1. Greek
  2. Titans
  3. Phoebe


One of the first Titans in Greek mythology, “shining” Phoebe was the mother of Asteria and Leto; she was also the grandmother of Artemis and Apollo.

One of the first twelve Titans in Greek mythology Phoebe was the daughter of the primordial deities Gaia and Uranus. With her brother Coeus, Phoebe had two daughters, Astaria and Leto. She was also the grandmother of Apollo and Aphrodite, powerful deities in the Olympian pantheon.


The name “Phoebe” was derived from the ancient Greek phoibos, meaning “bright,” or “shining,” and was also applied to Phoebe’s grandson, who was commonly referred to as Apollo Phoebus, or “Shining Apollo.”1


While Phoebe’s precise attributes remain unclear, her etymology suggests she may have possessed a certain mental acuity—a trait she shared with her grandson Apollo.


The daughter of earth mother Gaia and heavenly father Uranus, Phoebe was part of a brood of Titans that included Coeus, Crius, Hyperion, Rhea, Oceanus, Iapetus, Thea, Themis, Menmosyne, Tethys, and Cronus. Phoebe’s other siblings included the one-eyed monsters known as the Cyclopes and the Hecatoncheires, horrible creatures said to have a hundred hands each.

Phoebe fell in love with her brother, Coeus, and the relationship produced two children. One, Asteria, was a star goddess who eventually transformed herself into an island to avoid Zeus’s sexual advances. The other, Leto, mated with Zeus and bore Artemis and Apollo, Phoebe’s famous grandchildren. Phoebe had another, less celebrated grandchild as well: Hecate, daughter of Asteria and goddess of liminal spaces, crossroads, and witchcraft.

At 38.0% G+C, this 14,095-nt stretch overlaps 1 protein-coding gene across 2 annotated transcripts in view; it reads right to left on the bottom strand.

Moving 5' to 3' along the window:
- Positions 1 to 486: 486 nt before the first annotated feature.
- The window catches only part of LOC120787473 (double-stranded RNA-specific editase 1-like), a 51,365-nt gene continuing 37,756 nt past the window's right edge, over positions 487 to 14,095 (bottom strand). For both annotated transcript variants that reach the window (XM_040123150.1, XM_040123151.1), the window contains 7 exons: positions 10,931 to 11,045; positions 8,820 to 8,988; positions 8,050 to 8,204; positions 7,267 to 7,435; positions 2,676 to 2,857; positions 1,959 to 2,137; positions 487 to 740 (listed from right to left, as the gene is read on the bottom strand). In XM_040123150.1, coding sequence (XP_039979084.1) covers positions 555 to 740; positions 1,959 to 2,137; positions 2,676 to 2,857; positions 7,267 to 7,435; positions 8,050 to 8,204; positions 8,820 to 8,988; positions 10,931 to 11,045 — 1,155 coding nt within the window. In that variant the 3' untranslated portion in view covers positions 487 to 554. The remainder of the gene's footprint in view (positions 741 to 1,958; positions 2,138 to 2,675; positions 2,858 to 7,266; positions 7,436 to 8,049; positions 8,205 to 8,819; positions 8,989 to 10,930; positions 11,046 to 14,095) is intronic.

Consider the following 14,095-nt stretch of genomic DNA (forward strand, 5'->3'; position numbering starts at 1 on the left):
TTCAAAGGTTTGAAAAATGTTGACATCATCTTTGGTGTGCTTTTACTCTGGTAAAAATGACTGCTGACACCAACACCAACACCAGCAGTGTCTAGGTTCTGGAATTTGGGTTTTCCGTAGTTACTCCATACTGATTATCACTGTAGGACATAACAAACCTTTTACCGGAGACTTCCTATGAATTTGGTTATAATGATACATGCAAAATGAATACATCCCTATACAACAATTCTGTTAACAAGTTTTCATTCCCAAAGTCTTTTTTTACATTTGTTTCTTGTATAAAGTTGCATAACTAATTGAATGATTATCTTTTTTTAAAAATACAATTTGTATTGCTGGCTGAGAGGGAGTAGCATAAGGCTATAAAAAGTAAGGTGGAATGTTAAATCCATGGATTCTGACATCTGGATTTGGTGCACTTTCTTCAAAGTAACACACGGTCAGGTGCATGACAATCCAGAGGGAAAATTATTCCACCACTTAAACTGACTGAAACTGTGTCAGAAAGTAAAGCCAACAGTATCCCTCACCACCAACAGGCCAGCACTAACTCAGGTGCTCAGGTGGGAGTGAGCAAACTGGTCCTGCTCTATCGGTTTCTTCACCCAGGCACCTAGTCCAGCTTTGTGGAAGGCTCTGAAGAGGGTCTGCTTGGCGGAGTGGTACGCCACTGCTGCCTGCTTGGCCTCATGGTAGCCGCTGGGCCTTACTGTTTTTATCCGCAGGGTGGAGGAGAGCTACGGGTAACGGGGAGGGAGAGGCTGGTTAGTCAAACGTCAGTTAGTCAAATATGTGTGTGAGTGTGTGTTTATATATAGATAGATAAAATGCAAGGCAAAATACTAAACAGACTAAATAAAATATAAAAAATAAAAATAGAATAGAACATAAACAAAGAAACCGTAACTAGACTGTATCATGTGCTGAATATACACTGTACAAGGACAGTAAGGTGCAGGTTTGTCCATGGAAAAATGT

Like many Titans, Phoebe was seldom mentioned in Greek texts. Her role in the Titanomachy and its aftermath, for example, remains unknown. The poet Hesiod mentioned her only twice in his Theogony, the most complete source of early Greek mythology. She was first mentioned in a list of the children of Gaia and Uranus, where Hesiod wrote that Gaia bore “deep-swirling Oceanus, Coeus and Crius and Hyperion and Iapetus, Theia and Rhea, Themis and Mnemosyne and gold-crowned Phoebe.”2

Her second appearance came during Hesiod’s discussion of the Titans’ children:

Again, Phoebe came to the desired embrace of Coeus. Then the goddess through the love of the god conceived and brought forth dark-gowned Leto, always mild, kind to men and to the deathless gods, mild from the beginning, gentlest in all Olympus. Also she bare Asteria of happy name, whom Perses once led to his great house to be called his dear wife.3

Pop Culture

Phoebe’s influence continues to resonate in popular culture thanks to the many people and fictional characters named after her. Commonly used in Greek and Latin, her name has remained so in languages descended from them.



Hesiod. Theogony. Translated by Hugh Evelyn-White. Internet Sacred Text Archive. Accessed on March 6, 2020. https://www.sacred-texts.com/cla/hesiod/theogony.htm.

“Phoebe.” Online Etymology Dictionary. Accessed on March 6, 2020. https://www.etymonline.com/word/Phoebe.

“Phoebe.” Wikipedia. Accessed on March 6, 2020. https://en.wikipedia.org/wiki/Mnemosyne.


  1. “Phoebe,” Online Etymology Dictionary, https://www.etymonline.com/word/Phoebe

  2. Hesiod, Theogony, translated by Hugh Evelyn-White, 116-138. https://www.sacred-texts.com/cla/hesiod/theogony.htm

  3. Ibid., 404-452. 


About the Author

Thomas Apel is a historian of science and religion who received his Ph.D. in History from Georgetown University.